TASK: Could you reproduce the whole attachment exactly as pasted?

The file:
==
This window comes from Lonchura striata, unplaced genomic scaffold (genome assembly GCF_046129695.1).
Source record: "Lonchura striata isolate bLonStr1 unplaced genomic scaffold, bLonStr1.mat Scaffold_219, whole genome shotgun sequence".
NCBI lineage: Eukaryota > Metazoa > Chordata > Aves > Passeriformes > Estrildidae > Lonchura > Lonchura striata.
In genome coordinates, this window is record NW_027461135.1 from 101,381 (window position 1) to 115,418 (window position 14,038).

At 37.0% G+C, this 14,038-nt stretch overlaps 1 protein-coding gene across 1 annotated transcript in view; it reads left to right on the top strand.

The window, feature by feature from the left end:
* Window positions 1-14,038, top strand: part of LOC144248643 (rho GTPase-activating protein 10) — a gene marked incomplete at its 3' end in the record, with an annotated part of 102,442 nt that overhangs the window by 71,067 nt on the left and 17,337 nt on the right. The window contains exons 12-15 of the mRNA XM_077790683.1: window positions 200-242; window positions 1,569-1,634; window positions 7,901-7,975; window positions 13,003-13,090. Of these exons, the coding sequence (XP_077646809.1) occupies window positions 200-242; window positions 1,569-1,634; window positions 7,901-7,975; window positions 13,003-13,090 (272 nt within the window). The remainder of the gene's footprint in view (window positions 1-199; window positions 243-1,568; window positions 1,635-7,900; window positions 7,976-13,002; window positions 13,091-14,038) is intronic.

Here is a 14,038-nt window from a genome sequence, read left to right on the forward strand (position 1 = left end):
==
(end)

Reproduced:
This window comes from Lonchura striata, unplaced genomic scaffold (genome assembly GCF_046129695.1).
Source record: "Lonchura striata isolate bLonStr1 unplaced genomic scaffold, bLonStr1.mat Scaffold_219, whole genome shotgun sequence".
NCBI lineage: Eukaryota > Metazoa > Chordata > Aves > Passeriformes > Estrildidae > Lonchura > Lonchura striata.
In genome coordinates, this window is record NW_027461135.1 from 101,381 (window position 1) to 115,418 (window position 14,038).

At 37.0% G+C, this 14,038-nt stretch overlaps 1 protein-coding gene across 1 annotated transcript in view; it reads left to right on the top strand.

The window, feature by feature from the left end:
* Window positions 1-14,038, top strand: part of LOC144248643 (rho GTPase-activating protein 10) — a gene marked incomplete at its 3' end in the record, with an annotated part of 102,442 nt that overhangs the window by 71,067 nt on the left and 17,337 nt on the right. The window contains exons 12-15 of the mRNA XM_077790683.1: window positions 200-242; window positions 1,569-1,634; window positions 7,901-7,975; window positions 13,003-13,090. Of these exons, the coding sequence (XP_077646809.1) occupies window positions 200-242; window positions 1,569-1,634; window positions 7,901-7,975; window positions 13,003-13,090 (272 nt within the window). The remainder of the gene's footprint in view (window positions 1-199; window positions 243-1,568; window positions 1,635-7,900; window positions 7,976-13,002; window positions 13,091-14,038) is intronic.

Here is a 14,038-nt window from a genome sequence, read left to right on the forward strand (position 1 = left end):